There’s something about Nanook… A century after it was first released, you might not expect a film with such a complex history to be, as Jay Weissberg said, one of the most anticipated events of the festival. But it certainly was. A quick straw poll of Pordenone attendees confirmed that yes, most of us had first seen Nanook of the North in a film studies classroom or lecture hall, and that we had been told both that it was a box-office sensation, and that it was partly a dupe. But this centenarian film is more than just a notch on the documentary cinema timeline, and it has a beguiling beauty and humanity that commands respect.
If you are not too familiar with the film, which is a hybrid documentary about Inuit hunter Nanook and his family getting through the winter then Francesco Rufini’s note will be essential reading. For those who do know it, let me explain why the hall was so full. The film was screened tonight with Gabriel Thibaudeau’s spine-tingling score, featuring Inuit throat singers Lydia Etok and Nina Segalowitz, vocal soloists Alberto Spadotto and Anna Viola, the Orchestra San Marco and Frank Bockius on percussion. As Rufini writes, “The centennial of Nanook of the North calls us to acknowledge the Inuit agency behind its making and regard the film as the result of a collective effort, at the roots of a collaborative approach to documentary filmmaking.” So this score, multivocal, multifaceted, putting Inuit heritage at the forefront, is just one of the ways that a screening of a work such as Nanook can honour the film and acknowledge its compromises all at once.
I could crack out a cliché from under the ice and say you could hear a pin drop in the auditorium tonight. That would not be true. Have you ever heard an entire theatre coo in unison at a husky puppy? I have. Several times, tonight. This really is a very warm (yes, I know) and charming film.
As much as I yearned to see Norma Talmadge once again, this morning I had a date with a deadline, so my first appointment of the day was to board the charabanc to Ruritania once again.
And for all good tourists the first destination in this faraway kingdom must be Edwin S. Porter’s 1913 The Prisoner of Zenda – an early Ruritanian feature, adapted from one of the most popular Ruritanian novels, dating back to 1894. The print we saw may well have had all the correct scenes and intertitles but my fuzzy brain was not sure they were always in the right place. Still I thought it was beautiful, especially the wonderfully composed scenes of pomp and pageantry framed by windows. Plenty of action too, with a doppelgänger substitution plot, a fiendish ambassador trying to thwart true love and lots of breaking and entering and exiting of dungeons and castles. Vastly enjoyable, even if sometimes I struggled to follow, but then I was partly distracted by the very, very shiny boots. Between the Norma Talmadge films and the Ruritania films, costume is especially decadent this year.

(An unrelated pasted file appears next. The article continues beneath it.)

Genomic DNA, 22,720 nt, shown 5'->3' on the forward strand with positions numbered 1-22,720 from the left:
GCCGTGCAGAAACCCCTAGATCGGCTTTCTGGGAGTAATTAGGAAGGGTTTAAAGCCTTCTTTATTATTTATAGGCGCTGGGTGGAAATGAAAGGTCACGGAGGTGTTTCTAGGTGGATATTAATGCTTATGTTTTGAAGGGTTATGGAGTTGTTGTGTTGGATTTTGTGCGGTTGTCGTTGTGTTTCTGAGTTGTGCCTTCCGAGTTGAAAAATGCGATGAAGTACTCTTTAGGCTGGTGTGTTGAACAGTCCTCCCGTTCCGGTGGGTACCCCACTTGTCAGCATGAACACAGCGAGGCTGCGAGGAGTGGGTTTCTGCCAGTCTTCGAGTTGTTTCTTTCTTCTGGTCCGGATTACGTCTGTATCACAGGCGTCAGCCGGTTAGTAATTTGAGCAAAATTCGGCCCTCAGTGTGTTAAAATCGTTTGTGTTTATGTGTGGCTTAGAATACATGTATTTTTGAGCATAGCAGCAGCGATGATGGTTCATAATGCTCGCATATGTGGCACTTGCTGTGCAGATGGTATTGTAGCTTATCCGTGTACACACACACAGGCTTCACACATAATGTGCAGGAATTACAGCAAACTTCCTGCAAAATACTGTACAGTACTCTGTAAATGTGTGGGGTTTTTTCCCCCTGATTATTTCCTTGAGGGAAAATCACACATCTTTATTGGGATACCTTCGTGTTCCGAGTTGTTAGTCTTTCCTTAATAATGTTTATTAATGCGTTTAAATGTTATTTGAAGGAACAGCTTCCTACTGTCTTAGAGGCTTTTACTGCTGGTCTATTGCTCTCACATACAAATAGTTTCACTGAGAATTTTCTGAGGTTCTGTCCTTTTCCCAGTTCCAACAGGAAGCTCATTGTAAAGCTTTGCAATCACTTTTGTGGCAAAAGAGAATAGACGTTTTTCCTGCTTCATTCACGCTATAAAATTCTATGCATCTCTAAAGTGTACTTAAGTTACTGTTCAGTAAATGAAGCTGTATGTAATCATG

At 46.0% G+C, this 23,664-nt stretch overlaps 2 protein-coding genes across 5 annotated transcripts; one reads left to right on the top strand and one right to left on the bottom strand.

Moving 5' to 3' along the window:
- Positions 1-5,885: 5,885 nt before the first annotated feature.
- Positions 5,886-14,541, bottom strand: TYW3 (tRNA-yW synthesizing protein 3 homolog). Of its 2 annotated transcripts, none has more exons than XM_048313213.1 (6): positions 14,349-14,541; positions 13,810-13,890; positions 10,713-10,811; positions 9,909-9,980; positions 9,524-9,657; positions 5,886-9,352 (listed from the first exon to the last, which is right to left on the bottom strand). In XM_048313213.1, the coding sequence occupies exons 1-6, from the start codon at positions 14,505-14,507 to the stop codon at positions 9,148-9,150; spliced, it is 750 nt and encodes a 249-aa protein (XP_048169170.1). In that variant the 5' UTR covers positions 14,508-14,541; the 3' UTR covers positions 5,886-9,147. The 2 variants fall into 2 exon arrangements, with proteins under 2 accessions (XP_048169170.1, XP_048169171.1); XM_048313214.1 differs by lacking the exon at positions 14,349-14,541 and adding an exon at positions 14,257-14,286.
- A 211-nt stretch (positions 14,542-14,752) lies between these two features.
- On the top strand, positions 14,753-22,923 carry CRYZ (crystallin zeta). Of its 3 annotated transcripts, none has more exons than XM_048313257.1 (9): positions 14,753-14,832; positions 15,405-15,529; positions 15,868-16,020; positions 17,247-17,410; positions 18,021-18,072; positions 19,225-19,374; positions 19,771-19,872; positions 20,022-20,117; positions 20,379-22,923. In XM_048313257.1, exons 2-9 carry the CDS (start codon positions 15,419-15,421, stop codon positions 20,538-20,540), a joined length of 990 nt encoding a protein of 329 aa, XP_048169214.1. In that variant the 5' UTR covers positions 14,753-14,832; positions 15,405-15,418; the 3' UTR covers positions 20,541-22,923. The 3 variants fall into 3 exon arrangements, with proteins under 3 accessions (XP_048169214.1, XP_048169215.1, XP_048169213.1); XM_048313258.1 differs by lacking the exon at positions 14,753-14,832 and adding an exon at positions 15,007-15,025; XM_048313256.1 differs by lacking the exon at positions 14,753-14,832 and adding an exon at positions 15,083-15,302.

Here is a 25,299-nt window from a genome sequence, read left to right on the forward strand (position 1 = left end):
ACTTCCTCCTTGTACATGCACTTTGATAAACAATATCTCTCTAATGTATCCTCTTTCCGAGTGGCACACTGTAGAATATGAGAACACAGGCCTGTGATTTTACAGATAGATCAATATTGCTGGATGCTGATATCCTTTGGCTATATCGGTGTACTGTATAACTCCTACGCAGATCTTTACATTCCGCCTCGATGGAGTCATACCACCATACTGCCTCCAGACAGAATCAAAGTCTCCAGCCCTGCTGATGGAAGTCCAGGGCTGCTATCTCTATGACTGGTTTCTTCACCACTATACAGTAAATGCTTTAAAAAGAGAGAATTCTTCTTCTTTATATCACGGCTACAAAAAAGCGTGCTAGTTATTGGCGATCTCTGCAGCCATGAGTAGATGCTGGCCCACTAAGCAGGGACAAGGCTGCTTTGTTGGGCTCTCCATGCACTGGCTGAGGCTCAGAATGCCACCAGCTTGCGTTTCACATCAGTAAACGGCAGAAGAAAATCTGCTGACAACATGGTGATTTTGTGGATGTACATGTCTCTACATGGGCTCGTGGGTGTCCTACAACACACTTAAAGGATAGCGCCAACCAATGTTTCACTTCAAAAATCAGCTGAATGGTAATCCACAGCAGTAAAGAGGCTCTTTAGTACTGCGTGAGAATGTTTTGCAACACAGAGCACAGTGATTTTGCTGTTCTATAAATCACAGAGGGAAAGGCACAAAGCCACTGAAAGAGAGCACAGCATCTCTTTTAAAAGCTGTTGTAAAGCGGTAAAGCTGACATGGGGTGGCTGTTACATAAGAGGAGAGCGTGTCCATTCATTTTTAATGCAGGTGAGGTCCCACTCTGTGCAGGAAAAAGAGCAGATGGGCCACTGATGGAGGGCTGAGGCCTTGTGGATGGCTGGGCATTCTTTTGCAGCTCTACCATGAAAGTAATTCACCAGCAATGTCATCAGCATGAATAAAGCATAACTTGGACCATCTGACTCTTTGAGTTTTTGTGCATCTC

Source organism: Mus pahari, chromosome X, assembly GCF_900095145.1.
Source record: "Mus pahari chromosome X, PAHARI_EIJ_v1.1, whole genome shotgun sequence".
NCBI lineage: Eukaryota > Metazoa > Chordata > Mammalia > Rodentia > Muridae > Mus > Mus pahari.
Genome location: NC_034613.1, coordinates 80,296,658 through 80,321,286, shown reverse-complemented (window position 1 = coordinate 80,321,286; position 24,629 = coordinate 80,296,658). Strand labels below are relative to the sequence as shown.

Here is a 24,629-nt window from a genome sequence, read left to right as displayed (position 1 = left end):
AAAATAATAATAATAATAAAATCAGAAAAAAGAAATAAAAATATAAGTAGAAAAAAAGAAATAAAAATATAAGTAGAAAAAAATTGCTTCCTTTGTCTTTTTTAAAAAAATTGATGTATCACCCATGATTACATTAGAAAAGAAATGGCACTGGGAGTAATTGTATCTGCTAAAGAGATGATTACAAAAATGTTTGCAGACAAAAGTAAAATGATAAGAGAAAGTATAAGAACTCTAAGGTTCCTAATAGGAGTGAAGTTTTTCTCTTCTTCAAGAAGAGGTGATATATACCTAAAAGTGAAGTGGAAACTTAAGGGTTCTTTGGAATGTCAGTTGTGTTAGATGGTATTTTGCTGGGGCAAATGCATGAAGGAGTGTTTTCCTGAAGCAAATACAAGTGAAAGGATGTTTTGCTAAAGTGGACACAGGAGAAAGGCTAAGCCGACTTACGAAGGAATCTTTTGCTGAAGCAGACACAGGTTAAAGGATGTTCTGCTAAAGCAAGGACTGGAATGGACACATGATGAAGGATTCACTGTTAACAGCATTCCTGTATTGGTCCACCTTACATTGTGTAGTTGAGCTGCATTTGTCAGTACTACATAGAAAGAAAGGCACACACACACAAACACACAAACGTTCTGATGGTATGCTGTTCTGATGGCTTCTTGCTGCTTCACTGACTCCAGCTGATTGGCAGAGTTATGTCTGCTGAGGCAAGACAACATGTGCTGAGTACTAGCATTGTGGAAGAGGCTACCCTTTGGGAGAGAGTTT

A warning to travellers to this realm: don’t drink the wine. Simply because in this land of nefarious machination it may have been spiked. And we have no need of mind-altering substances. We have Segundo de Chomón. A package of his Iberico Films shorts from 1912, from a collection of international archives, was put together in 2021 to celebrate 150 years since his birth. There was real beauty and wonder in this collection. My favourites included a beautiful stencil-tinted travelogue (one of many here) or the lush waterfalls of Piedra, an eccentric haunted house film La Maison des revenants, and the elegantly ornate trick film L’Iris Fantastique. All of which were accompanied with uncanny synchronicity and astonishing variety by the formidable duo of Stephen Horne and Frank Bockius,
Not forgetting of course, as trailed in these very pages, the grotesque splendour of Escamillo à le vers Solitaire, AKA The Tapeworm. Like the chestburster scene from Alien (1979), as reimagined by Davids Lynch and Cronenberg, this tale of one man driven to distraction, and eaten (literally) out of house and home by his stomach parasite, is inventive, witty, wild and unforgettable. The strangely film-like worm leaps out of his victim’s mouth to grab food from the air, from the street, and retreats back inside the stomach to open tins, pick meat off bones, and tidy away pesky parasite-shrinking tablets. It romps through a loaf of bread in seconds and coils on the tablecloth ready to pounce again. It has a life of its own, and an appetite for destruction. Long live the new flesh.
Intertitle of the Day
“Heaven does not always make the right man king.” Presented without comment, from The Prisoner of Zenda.
- A question to ponder. Destructive, desire-led, and oddly endearing – is the tapeworm one of Cinema’s First Nasty Women? And if so, can we find a T-shirt in their size?
- Medicinal tip of the day. Over-indulged in lard? Chase it with (Italian) castor oil. Call it the Nanook cure,
- Read all my Pordenone posts in one place.
- You can read more about the festival, and all of the films, on the Giornate website.
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